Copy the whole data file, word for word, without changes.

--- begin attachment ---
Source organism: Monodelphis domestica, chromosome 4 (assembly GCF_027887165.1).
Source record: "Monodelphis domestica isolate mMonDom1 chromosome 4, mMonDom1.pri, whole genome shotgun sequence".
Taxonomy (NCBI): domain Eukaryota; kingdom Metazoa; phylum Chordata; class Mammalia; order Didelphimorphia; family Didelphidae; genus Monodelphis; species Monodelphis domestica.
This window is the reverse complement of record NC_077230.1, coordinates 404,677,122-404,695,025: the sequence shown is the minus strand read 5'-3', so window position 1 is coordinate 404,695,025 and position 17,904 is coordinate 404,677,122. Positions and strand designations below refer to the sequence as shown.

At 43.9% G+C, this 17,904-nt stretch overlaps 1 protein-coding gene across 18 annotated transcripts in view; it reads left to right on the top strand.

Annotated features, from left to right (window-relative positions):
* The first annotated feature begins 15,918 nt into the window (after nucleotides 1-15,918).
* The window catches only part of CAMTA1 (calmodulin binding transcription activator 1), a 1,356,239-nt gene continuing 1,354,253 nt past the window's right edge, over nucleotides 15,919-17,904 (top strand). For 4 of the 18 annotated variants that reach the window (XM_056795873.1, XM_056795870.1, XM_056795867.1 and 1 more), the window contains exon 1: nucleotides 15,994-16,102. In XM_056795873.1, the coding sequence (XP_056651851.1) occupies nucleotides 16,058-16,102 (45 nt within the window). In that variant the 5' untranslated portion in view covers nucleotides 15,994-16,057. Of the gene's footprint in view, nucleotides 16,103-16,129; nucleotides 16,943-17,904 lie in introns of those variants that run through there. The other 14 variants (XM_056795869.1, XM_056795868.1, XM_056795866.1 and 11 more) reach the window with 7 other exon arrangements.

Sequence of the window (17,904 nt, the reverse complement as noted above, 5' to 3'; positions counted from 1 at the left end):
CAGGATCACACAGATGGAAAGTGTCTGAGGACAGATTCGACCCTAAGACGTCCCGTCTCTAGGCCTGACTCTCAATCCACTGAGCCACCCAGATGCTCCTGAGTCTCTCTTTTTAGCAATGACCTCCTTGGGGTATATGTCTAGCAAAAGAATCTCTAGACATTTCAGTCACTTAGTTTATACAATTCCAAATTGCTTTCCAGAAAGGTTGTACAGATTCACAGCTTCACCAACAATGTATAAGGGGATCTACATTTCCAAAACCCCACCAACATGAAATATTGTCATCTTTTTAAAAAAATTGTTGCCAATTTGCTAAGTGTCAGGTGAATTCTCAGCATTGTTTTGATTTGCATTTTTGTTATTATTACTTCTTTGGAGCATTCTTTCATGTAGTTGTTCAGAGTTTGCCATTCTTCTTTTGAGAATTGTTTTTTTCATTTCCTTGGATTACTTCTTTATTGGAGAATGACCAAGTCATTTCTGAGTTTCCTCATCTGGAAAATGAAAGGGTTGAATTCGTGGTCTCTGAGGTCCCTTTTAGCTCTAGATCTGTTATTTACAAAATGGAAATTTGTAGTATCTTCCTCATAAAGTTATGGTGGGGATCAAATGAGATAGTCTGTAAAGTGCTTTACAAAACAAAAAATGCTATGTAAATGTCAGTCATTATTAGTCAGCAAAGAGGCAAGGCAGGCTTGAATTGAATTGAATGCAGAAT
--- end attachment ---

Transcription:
Source organism: Monodelphis domestica, chromosome 4 (assembly GCF_027887165.1).
Source record: "Monodelphis domestica isolate mMonDom1 chromosome 4, mMonDom1.pri, whole genome shotgun sequence".
Taxonomy (NCBI): domain Eukaryota; kingdom Metazoa; phylum Chordata; class Mammalia; order Didelphimorphia; family Didelphidae; genus Monodelphis; species Monodelphis domestica.
This window is the reverse complement of record NC_077230.1, coordinates 404,677,122-404,695,025: the sequence shown is the minus strand read 5'-3', so window position 1 is coordinate 404,695,025 and position 17,904 is coordinate 404,677,122. Positions and strand designations below refer to the sequence as shown.

At 43.9% G+C, this 17,904-nt stretch overlaps 1 protein-coding gene across 18 annotated transcripts in view; it reads left to right on the top strand.

Annotated features, from left to right (window-relative positions):
* The first annotated feature begins 15,918 nt into the window (after nucleotides 1-15,918).
* The window catches only part of CAMTA1 (calmodulin binding transcription activator 1), a 1,356,239-nt gene continuing 1,354,253 nt past the window's right edge, over nucleotides 15,919-17,904 (top strand). For 4 of the 18 annotated variants that reach the window (XM_056795873.1, XM_056795870.1, XM_056795867.1 and 1 more), the window contains exon 1: nucleotides 15,994-16,102. In XM_056795873.1, the coding sequence (XP_056651851.1) occupies nucleotides 16,058-16,102 (45 nt within the window). In that variant the 5' untranslated portion in view covers nucleotides 15,994-16,057. Of the gene's footprint in view, nucleotides 16,103-16,129; nucleotides 16,943-17,904 lie in introns of those variants that run through there. The other 14 variants (XM_056795869.1, XM_056795868.1, XM_056795866.1 and 11 more) reach the window with 7 other exon arrangements.

Sequence of the window (17,904 nt, the reverse complement as noted above, 5' to 3'; positions counted from 1 at the left end):
CAGGATCACACAGATGGAAAGTGTCTGAGGACAGATTCGACCCTAAGACGTCCCGTCTCTAGGCCTGACTCTCAATCCACTGAGCCACCCAGATGCTCCTGAGTCTCTCTTTTTAGCAATGACCTCCTTGGGGTATATGTCTAGCAAAAGAATCTCTAGACATTTCAGTCACTTAGTTTATACAATTCCAAATTGCTTTCCAGAAAGGTTGTACAGATTCACAGCTTCACCAACAATGTATAAGGGGATCTACATTTCCAAAACCCCACCAACATGAAATATTGTCATCTTTTTAAAAAAATTGTTGCCAATTTGCTAAGTGTCAGGTGAATTCTCAGCATTGTTTTGATTTGCATTTTTGTTATTATTACTTCTTTGGAGCATTCTTTCATGTAGTTGTTCAGAGTTTGCCATTCTTCTTTTGAGAATTGTTTTTTTCATTTCCTTGGATTACTTCTTTATTGGAGAATGACCAAGTCATTTCTGAGTTTCCTCATCTGGAAAATGAAAGGGTTGAATTCGTGGTCTCTGAGGTCCCTTTTAGCTCTAGATCTGTTATTTACAAAATGGAAATTTGTAGTATCTTCCTCATAAAGTTATGGTGGGGATCAAATGAGATAGTCTGTAAAGTGCTTTACAAAACAAAAAATGCTATGTAAATGTCAGTCATTATTAGTCAGCAAAGAGGCAAGGCAGGCTTGAATTGAATTGAATGCAGAAT